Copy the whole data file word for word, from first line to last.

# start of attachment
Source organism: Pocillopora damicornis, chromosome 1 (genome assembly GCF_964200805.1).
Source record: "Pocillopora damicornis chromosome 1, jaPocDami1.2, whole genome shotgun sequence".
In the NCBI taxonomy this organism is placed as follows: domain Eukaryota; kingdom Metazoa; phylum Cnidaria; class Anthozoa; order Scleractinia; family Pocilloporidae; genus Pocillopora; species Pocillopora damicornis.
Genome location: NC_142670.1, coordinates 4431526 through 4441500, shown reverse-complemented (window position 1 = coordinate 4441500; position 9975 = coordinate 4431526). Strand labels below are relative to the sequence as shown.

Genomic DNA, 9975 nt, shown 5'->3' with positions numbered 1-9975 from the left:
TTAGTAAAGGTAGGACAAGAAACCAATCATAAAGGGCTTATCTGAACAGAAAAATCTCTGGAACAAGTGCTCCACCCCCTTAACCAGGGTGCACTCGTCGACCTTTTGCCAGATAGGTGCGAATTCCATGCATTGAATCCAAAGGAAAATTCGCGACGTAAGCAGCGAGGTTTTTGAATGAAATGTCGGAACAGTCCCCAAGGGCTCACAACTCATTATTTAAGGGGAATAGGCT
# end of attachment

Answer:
Source organism: Pocillopora damicornis, chromosome 1 (genome assembly GCF_964200805.1).
Source record: "Pocillopora damicornis chromosome 1, jaPocDami1.2, whole genome shotgun sequence".
In the NCBI taxonomy this organism is placed as follows: domain Eukaryota; kingdom Metazoa; phylum Cnidaria; class Anthozoa; order Scleractinia; family Pocilloporidae; genus Pocillopora; species Pocillopora damicornis.
Genome location: NC_142670.1, coordinates 4431526 through 4441500, shown reverse-complemented (window position 1 = coordinate 4441500; position 9975 = coordinate 4431526). Strand labels below are relative to the sequence as shown.

Genomic DNA, 9975 nt, shown 5'->3' with positions numbered 1-9975 from the left:
TTAGTAAAGGTAGGACAAGAAACCAATCATAAAGGGCTTATCTGAACAGAAAAATCTCTGGAACAAGTGCTCCACCCCCTTAACCAGGGTGCACTCGTCGACCTTTTGCCAGATAGGTGCGAATTCCATGCATTGAATCCAAAGGAAAATTCGCGACGTAAGCAGCGAGGTTTTTGAATGAAATGTCGGAACAGTCCCCAAGGGCTCACAACTCATTATTTAAGGGGAATAGGCT